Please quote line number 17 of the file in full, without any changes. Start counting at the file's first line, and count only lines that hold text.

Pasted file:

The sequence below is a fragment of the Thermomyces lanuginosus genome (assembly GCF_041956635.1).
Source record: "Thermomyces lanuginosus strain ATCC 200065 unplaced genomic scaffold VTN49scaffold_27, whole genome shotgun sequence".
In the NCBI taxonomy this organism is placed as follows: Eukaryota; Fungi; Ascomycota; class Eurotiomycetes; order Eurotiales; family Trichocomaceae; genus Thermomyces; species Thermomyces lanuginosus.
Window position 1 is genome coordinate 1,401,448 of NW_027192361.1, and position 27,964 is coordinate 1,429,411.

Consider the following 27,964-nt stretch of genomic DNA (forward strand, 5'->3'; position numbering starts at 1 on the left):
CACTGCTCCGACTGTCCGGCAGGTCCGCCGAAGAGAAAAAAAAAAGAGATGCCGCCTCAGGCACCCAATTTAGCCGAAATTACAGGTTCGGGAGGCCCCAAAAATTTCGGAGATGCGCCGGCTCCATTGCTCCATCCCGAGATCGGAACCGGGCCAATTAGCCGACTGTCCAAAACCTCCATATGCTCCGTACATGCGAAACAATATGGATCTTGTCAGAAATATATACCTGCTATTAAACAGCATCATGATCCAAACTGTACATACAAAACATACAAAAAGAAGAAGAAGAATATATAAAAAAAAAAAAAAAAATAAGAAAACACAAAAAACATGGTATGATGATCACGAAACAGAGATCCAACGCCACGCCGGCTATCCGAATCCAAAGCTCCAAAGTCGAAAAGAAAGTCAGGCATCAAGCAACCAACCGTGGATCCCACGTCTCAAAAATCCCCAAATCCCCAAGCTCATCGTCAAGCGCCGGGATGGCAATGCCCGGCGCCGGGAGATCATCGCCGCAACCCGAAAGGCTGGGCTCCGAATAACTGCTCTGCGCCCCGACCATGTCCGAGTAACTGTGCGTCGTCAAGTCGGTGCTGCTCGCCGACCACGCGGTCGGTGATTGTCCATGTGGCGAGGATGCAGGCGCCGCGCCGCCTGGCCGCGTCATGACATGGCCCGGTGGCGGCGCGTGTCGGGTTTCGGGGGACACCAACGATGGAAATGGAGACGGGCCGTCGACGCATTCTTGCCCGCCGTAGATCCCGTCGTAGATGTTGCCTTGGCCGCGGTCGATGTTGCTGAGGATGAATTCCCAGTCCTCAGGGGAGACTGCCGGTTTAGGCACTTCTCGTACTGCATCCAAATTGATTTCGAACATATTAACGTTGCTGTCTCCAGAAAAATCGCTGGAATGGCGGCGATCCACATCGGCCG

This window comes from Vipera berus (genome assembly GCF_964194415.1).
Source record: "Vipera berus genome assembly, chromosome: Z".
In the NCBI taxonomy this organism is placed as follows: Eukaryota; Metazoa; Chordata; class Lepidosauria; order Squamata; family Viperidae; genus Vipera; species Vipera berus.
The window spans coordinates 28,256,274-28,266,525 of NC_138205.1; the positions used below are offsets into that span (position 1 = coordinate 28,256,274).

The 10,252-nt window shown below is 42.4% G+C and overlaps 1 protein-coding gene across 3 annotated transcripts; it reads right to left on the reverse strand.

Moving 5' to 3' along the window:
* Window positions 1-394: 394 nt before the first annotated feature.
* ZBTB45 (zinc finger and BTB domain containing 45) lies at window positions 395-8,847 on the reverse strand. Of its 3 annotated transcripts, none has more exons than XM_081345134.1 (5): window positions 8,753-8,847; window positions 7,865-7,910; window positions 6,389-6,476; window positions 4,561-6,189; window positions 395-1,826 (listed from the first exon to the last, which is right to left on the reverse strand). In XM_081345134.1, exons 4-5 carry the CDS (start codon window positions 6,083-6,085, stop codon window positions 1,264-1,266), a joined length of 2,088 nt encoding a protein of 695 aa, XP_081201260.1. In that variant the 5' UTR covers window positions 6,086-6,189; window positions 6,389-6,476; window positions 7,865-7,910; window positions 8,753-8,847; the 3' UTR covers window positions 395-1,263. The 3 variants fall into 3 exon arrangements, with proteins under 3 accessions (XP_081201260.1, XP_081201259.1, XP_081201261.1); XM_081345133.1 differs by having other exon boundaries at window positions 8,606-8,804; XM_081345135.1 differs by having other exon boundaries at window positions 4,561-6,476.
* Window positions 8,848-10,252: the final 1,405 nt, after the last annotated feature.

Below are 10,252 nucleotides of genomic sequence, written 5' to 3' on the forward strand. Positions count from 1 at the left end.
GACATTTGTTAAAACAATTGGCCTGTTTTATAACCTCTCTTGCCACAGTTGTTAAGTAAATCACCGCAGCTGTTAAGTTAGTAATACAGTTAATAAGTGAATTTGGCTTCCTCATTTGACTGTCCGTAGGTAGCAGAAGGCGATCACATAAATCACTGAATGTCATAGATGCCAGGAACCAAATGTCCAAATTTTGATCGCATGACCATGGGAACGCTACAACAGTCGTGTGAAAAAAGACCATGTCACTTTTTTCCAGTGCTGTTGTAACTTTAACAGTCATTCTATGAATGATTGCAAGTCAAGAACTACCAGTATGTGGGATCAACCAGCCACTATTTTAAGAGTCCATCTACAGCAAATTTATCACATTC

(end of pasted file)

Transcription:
GACATTTGTTAAAACAATTGGCCTGTTTTATAACCTCTCTTGCCACAGTTGTTAAGTAAATCACCGCAGCTGTTAAGTTAGTAATACAGTTAATAAGTGAATTTGGCTTCCTCATTTGACTGTCCGTAGGTAGCAGAAGGCGATCACATAAATCACTGAATGTCATAGATGCCAGGAACCAAATGTCCAAATTTTGATCGCATGACCATGGGAACGCTACAACAGTCGTGTGAAAAAAGACCATGTCACTTTTTTCCAGTGCTGTTGTAACTTTAACAGTCATTCTATGAATGATTGCAAGTCAAGAACTACCAGTATGTGGGATCAACCAGCCACTATTTTAAGAGTCCATCTACAGCAAATTTATCACATTC